Job training is an important factor in enhancing the economic well-being of workers. Technological advances, especially with computers, have led to dramatic improvements over the past decade or so in productivity and the demand for skilled workers. There are concerns, however, that many workers will be left behind in the shift toward a more “high-tech” economy. In particular, the persistence of gender and racial differences in earnings raises concerns that some workers may not be receiving enough training to be successful in the new economy.

    Along with the shift in demand for skilled workers, there has been a relatively important shift in how and where job training takes place. Historically, public policy has focused on developing training programs for workers in educational institutions and other organizations outside the workplace. Over the years these programs, especially for disadvantaged workers, proliferated and there was little coherence to the federal, and state, programs that were available. These programs have become more streamlined and coordinated through the Workforce Investment Act, which establishes regional boards to coordinate training activities.

    There also has been a growing recognition that workers learn best in the their work environment. Numerous institutional innovations, such as youth apprenticeships, school-to-work programs, and others have placed much greater emphasis on experiential learning. Research on training also has focused increasingly on formal training offered by employers and the obstacles employers face in provided general training to their workforce.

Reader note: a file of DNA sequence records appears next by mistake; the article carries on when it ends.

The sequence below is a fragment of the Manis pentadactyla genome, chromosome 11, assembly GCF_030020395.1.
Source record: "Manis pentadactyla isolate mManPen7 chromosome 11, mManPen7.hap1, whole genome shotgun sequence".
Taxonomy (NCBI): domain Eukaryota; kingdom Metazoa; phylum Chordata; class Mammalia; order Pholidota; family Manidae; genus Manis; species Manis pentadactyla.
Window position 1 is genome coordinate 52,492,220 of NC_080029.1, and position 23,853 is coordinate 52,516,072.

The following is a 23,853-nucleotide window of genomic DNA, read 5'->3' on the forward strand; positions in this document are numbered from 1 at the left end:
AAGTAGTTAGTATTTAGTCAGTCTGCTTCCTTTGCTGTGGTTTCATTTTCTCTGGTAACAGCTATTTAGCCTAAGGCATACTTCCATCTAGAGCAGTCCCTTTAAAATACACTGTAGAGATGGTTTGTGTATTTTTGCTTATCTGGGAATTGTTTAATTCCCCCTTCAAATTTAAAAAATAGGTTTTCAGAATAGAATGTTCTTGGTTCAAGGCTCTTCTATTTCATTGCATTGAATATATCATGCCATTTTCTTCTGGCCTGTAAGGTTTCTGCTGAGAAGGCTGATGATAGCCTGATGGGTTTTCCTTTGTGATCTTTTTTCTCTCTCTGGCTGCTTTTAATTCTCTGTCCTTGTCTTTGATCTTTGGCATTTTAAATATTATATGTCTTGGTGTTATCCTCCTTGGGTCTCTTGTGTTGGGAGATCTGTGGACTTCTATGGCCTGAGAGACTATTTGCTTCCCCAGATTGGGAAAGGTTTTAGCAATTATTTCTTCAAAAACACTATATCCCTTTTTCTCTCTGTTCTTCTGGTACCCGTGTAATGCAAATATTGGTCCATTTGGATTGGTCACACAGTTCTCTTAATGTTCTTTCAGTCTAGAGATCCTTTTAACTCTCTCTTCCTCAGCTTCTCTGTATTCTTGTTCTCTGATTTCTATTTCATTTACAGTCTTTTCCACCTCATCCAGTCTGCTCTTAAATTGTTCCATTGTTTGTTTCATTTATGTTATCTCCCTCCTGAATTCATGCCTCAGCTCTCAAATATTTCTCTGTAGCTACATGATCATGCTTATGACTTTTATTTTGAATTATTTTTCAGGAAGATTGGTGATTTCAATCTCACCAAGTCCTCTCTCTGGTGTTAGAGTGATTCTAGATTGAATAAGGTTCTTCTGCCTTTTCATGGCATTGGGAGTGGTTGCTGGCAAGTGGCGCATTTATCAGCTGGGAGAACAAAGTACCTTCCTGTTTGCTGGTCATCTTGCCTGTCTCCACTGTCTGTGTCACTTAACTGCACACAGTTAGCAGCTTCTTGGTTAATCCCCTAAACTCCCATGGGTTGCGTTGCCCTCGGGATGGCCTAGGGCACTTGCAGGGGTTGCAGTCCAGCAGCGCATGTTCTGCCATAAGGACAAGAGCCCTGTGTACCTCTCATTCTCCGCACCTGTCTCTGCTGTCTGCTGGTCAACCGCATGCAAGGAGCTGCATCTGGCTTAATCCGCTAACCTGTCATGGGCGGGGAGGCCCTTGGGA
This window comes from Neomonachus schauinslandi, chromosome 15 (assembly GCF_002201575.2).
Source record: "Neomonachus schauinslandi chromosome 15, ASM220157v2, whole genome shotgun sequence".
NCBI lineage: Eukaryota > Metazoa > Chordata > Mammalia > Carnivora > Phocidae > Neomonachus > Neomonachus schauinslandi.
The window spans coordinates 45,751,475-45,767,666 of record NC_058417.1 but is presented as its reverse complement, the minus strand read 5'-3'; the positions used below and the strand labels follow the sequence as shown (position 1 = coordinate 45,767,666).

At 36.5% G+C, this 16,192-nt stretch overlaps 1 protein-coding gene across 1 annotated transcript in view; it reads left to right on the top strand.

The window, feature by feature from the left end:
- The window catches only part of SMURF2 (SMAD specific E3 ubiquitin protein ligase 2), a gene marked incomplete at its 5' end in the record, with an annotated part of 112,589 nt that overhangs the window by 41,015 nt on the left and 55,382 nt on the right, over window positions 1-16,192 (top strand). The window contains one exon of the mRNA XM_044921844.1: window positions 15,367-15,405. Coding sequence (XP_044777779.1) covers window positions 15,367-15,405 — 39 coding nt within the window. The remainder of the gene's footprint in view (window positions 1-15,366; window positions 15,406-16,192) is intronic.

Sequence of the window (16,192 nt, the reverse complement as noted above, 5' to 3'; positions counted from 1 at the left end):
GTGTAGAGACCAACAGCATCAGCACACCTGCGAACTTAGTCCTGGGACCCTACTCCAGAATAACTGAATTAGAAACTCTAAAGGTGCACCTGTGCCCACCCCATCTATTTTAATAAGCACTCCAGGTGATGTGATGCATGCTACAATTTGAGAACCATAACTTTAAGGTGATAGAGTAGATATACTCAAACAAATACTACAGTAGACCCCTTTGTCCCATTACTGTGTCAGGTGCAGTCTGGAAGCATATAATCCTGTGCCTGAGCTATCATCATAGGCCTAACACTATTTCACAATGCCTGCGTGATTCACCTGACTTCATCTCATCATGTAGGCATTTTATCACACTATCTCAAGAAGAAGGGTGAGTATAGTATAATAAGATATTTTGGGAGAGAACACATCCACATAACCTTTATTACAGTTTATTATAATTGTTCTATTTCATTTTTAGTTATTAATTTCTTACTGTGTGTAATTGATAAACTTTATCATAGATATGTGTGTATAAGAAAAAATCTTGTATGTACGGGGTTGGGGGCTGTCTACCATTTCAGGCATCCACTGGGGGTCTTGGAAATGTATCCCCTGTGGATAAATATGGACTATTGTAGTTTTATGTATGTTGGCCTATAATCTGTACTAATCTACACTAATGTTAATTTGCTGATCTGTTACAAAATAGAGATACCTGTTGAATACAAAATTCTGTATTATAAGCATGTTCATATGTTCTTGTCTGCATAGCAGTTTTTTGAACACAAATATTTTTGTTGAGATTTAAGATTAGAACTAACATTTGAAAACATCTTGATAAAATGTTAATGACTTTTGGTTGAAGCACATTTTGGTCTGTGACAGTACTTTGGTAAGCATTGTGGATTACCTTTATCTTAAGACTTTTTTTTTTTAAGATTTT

In this paper I examine the willingness of employers to provide formal training to women and minorities. The analysis focuses on the role of firm, worker and job characteristics in the receipt of job training. (author)

  • Individual Author: Katz, Michael B.
    Reference Type: Book Chapter/Book
    Year: 1997

    "There are places where history feels irrelevant, and America's inner cities are among them," acknowledges Michael Katz, in expressing the tensions between activism and scholarship. But this major historian of urban poverty realizes that the pain in these cities has its origins in the American past. To understand contemporary poverty, he looks particularly at an old attitude: because many nineteenth-century reformers traced extreme poverty to drink, laziness, and other forms of bad behavior, they tried to use public policy and philanthropy to improve the character of poor people, rather than to attack the structural causes of their misery. Showing how this misdiagnosis has afflicted today's welfare and educational systems, Katz draws on his own experiences to introduce each of four topics--the welfare state, the "underclass" debate, urban school reform, and the strategies of survival used by the urban poor. Uniquely informed by his personal involvement, each chapter also illustrates the interpretive power of history by focusing on a strand of social policy in the nineteenth and...